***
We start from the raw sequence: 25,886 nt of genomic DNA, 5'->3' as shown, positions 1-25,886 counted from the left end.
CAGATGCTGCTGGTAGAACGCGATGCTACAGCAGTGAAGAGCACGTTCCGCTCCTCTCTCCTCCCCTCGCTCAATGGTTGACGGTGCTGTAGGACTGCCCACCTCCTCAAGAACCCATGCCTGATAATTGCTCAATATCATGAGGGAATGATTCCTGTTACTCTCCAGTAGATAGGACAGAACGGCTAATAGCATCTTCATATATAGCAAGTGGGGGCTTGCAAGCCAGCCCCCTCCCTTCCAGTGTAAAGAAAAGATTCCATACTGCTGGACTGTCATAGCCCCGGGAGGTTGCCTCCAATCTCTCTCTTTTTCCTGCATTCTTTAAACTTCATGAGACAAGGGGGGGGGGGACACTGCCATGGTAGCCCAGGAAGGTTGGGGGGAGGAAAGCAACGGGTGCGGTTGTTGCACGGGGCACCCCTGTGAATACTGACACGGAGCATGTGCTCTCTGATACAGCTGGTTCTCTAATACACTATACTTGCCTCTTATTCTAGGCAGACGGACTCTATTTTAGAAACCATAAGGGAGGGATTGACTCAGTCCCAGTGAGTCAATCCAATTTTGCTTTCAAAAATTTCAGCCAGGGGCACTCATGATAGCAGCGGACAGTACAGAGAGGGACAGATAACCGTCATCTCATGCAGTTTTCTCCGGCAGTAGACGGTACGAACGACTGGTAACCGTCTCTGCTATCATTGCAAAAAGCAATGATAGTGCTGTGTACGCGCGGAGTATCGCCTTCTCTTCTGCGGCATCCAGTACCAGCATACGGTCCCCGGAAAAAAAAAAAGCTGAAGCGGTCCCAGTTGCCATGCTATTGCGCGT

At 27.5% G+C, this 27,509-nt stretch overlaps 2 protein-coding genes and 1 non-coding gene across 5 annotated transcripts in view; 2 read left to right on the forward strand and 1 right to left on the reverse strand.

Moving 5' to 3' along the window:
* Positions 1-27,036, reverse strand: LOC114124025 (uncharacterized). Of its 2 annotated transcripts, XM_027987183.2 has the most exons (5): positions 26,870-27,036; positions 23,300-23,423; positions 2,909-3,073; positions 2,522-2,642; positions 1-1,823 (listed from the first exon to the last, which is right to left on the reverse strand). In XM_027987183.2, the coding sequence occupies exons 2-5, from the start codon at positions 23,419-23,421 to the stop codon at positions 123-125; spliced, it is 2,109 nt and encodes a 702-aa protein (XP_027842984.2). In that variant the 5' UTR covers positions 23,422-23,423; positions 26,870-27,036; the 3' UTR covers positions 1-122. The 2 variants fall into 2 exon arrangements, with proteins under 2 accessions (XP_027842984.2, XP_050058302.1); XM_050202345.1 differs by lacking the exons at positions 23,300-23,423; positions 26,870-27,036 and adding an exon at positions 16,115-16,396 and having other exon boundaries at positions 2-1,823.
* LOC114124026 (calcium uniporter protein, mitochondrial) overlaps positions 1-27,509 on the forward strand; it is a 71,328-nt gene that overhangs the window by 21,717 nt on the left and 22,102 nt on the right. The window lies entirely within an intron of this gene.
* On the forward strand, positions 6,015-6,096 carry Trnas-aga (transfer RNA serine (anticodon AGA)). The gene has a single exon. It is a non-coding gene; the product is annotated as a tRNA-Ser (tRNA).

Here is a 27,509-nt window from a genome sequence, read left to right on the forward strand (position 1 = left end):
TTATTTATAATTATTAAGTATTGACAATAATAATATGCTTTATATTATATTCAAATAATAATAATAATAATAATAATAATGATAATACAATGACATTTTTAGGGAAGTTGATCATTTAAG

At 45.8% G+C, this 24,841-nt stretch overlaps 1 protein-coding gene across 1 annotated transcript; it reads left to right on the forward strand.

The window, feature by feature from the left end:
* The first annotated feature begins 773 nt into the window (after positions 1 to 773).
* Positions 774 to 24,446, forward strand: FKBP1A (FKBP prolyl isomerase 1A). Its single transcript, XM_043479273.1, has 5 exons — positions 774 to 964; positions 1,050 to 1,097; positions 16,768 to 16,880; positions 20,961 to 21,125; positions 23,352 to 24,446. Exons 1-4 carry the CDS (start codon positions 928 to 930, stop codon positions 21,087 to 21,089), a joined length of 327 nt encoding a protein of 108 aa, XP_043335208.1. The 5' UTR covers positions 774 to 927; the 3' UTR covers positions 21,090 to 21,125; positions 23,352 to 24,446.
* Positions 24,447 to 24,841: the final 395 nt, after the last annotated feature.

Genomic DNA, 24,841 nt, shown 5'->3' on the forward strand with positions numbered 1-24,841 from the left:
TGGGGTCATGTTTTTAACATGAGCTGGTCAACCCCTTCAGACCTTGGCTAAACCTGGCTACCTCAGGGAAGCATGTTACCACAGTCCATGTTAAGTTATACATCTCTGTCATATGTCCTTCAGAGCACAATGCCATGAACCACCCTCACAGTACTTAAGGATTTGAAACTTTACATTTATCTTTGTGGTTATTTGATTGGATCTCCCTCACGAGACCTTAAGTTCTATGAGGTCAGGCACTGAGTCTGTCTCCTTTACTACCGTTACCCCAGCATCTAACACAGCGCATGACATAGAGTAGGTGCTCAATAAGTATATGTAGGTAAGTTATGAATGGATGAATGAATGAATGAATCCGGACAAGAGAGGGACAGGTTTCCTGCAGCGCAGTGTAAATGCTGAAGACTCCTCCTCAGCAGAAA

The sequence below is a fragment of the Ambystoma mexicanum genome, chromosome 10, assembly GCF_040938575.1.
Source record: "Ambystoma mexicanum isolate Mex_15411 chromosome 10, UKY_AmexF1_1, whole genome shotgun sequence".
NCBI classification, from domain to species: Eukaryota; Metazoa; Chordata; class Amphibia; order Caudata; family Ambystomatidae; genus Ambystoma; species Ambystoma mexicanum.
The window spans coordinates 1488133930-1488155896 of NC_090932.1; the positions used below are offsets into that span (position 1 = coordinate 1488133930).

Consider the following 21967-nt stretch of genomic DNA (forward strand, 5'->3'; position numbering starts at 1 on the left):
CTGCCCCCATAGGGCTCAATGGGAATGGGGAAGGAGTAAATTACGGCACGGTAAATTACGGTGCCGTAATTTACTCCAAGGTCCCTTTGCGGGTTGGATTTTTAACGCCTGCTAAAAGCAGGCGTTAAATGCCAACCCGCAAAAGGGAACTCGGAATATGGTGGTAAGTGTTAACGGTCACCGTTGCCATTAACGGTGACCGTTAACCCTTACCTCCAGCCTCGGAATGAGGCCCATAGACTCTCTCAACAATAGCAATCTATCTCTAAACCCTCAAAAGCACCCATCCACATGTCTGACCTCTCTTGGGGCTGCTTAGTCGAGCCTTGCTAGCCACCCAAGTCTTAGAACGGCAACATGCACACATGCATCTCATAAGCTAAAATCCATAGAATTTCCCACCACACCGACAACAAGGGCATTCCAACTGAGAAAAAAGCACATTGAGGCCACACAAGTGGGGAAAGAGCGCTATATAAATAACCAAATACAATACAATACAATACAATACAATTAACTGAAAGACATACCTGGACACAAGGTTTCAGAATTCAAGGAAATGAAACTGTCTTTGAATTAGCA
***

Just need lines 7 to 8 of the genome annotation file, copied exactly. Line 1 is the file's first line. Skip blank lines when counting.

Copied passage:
* On the forward strand, positions 6,015-6,096 carry Trnas-aga (transfer RNA serine (anticodon AGA)). The gene has a single exon. It is a non-coding gene; the product is annotated as a tRNA-Ser (tRNA).

Here is a 27,509-nt window from a genome sequence, read left to right on the forward strand (position 1 = left end):